He was into what I was doing and agreed to meet me and ended up playing me a lot of his own vinyl collection, sourced in West Africa. I was blown away, took copious notes and went back into the studio which a much clearer idea of what I wanted to do for the next album. What appealed to me was the style of drumming – tight, funky but not playing conventional American type grooves – plus the out of tune bass and the clipped guitar playing. It was like hearing James Brown refracted through an alien looking-glass. It appealed to me in the exactly the same way as reggae covers of soul and pop hits does: it’s a bit wonky but it retains some of the original spirit and then adds a load of its own exuberance. I came to Fela later on, really hadn’t heard him properly at this point. When I did the track that got me was “Coffin For Head of State”, which is just beautiful, a long long track with all of the anger and the pain and the defiance and righteousness you can imagine (it being written following the Nigerian authorities raid on Fela’s house in which they physically attacked everyone and threw his mother out of a window; she later died of her injuries).
But Fela is really very different to a lot of the other artists and bands from that time. He’s out there on his own. The stuff that really inspired me was I guess more like the African pop music of its day. Short tracks, hooks, brass riffs, crazy little call-and-response things, and of course tight grooves.
Your album 13 Faces of Lighting Head and of course your Afrobeat EP have been shaped on this African sound. How did you manage the production of such great tracks as Afro Spot (our favourite one), considering the fact you were relatively new to this “Afro” elements? I mean, you did a terrific job at your first try…
Well it took me a while to get it right, both in terms of sound and playing and production. I worked on that album on and off for four years. So I had to listen to a lot of authentic stuff and try to emulate how they did it. But it felt like a step forward to learn how to make a record that sounded like a band. Ironically that was how I described Studio Don when I made it; when I listen to it now I think it’s much more sampladelic than I realised at the time. 13 Faces sounds more like a band because most of it was done on real instruments. I’d also done a track for Comet Records using Tony Allen’s beats (there was a whole album of tracks by various producers, called Allenko Brotherhood). This tune was called Drumfire and on it I imagined an afrobeat sound I’d never actually heard, based on stories of Fela’s massive horn section, all night sessions at the Shrine in Lagos; and relentless beats. (Hear the Journey into Afrobeat documentary ) I also stuck a sort of hi-life guitar in there which I don’t think worked so well. I was being a bit of a tourist and not doing my research properly. I’m still amazed that working with those amazing beats didn’t inspire me to explore Tony Allen or Fela’s music any further at that time. But I’m a bit like that – stuff passes me by for years and then something triggers an interest and complete obsession often follows. Each thing has its time in one’s life I suppose.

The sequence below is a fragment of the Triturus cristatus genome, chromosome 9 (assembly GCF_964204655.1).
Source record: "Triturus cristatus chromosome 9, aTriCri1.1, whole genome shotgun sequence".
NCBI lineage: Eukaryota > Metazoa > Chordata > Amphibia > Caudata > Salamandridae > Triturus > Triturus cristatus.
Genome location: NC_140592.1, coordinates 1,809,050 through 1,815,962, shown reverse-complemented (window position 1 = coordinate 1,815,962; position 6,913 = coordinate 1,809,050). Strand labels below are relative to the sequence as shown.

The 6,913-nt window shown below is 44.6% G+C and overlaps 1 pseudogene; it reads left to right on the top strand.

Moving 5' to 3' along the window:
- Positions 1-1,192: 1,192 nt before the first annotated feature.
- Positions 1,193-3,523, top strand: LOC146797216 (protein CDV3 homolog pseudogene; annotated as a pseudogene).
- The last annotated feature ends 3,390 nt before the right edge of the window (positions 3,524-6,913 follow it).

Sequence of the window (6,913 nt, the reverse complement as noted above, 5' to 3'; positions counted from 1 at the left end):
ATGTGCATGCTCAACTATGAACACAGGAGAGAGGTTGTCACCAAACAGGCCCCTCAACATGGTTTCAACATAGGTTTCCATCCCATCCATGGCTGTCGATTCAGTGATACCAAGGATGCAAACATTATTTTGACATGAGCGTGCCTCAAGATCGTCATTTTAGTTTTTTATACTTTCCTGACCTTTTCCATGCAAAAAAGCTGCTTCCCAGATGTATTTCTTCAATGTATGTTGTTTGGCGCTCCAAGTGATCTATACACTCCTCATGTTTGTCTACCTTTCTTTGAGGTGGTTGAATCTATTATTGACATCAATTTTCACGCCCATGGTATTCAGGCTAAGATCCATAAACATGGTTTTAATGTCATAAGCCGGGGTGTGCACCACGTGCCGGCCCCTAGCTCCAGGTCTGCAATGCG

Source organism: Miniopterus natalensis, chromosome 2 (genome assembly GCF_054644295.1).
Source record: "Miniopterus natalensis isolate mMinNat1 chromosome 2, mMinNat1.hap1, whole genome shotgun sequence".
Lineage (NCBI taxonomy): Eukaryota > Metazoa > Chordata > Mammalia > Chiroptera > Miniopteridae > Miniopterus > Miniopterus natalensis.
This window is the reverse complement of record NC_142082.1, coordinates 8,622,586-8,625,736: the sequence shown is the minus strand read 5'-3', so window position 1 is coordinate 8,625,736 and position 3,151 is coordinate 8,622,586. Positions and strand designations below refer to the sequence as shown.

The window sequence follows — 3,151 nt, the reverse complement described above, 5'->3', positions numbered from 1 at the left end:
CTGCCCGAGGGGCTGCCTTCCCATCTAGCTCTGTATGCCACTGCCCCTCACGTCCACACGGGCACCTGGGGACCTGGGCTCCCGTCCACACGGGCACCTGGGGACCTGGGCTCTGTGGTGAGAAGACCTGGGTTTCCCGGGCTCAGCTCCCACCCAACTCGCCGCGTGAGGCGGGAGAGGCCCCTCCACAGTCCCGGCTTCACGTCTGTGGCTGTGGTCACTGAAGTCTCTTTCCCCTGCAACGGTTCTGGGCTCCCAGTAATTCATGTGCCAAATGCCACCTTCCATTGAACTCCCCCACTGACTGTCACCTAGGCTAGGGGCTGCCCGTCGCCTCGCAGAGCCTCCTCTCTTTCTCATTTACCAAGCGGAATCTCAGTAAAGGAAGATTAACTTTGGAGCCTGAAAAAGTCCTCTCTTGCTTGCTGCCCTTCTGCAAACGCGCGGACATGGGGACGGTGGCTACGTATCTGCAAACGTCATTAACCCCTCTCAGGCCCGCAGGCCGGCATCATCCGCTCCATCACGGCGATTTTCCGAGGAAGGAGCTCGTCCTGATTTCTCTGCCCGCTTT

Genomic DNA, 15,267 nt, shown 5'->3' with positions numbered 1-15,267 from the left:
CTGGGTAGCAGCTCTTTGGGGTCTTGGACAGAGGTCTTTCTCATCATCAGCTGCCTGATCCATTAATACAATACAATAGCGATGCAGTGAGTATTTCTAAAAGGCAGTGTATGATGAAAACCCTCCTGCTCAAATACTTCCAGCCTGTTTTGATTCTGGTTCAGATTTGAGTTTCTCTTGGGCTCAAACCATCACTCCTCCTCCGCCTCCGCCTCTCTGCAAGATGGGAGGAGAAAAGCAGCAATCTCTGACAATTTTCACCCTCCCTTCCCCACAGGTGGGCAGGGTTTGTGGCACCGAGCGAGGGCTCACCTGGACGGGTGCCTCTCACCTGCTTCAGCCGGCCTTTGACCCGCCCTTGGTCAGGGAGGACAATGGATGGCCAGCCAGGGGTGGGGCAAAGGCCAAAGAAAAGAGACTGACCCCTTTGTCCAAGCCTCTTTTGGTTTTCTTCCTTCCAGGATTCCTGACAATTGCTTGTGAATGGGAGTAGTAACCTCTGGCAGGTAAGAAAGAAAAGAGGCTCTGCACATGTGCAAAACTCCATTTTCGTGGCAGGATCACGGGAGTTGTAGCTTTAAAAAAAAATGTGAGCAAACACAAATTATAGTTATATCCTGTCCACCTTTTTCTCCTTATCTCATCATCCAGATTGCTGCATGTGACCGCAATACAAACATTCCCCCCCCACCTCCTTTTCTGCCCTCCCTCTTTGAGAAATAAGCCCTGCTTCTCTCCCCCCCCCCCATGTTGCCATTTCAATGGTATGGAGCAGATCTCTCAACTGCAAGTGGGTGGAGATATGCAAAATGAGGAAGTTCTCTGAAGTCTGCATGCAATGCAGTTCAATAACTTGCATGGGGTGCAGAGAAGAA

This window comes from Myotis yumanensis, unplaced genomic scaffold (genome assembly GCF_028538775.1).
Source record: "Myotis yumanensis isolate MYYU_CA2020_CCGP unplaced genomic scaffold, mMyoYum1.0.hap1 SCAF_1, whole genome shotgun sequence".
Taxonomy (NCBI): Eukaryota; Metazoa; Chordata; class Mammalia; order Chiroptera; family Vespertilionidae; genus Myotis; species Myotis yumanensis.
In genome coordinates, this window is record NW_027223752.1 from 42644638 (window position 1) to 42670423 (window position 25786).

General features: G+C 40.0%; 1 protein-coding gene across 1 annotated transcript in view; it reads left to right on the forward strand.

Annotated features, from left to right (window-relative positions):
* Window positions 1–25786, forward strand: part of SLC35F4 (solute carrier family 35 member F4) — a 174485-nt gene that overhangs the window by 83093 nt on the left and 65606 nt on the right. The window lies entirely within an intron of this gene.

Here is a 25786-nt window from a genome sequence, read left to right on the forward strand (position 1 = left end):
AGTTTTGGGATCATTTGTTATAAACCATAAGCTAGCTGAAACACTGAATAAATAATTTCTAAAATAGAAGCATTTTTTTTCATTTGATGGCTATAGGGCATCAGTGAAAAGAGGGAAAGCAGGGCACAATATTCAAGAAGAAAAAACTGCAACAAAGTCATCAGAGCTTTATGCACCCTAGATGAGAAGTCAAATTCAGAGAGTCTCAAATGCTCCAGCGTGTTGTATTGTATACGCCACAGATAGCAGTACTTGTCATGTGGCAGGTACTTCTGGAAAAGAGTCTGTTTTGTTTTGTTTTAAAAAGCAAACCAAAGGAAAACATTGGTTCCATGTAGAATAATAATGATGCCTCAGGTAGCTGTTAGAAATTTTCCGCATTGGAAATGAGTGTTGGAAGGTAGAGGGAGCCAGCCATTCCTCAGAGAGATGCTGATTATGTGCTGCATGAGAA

Let’s talk about the Lion Head Compilation Volume 1, your latest release! It’s really eclectic indeed and this peculiarity makes us love it. The first track (Ella Fitzgerald meets Rockers Hi Fi – Sunshine of Your Love) is awesome and is a classic, we love Ella and we are listening to a lot of jazz in these days. Tell us more about this track, the compilation, and about your relation with Jazz music in general.
Towards the end of the 90s Rockers was drawing to a natural conclusion; I’d moved out of Birmingham and was spending less and less time there – although I did the 180 mile commute for the best part of two years, staying with friends during the week and feeling a bit lost and homeless whilst there.
Then Mojo (a German club and label affiliated to Universal Jazz) asked us to do a remix as part of a series they were putting gout, taking tracks from those Dancefloor Jazz albums and getting contemporary producers to do their take. There were no master tapes so we literally had to find a singer who could learn to sing it as close to Ella as possible. Her name is Jackie Dean and she did a fantastic job. Some people who really should know better were even fooled by it. Anyway once we did the Rockers version I had the vocal sitting around and I’d been getting back into batucada, playing with a local samba band down in Bournemouth. I had the idea of doing a drums-and vocals-only version and that was the result. I still think it’s one of my best works and it took quite a while to programme the beats and get it sounding real – can you see a theme emerging here?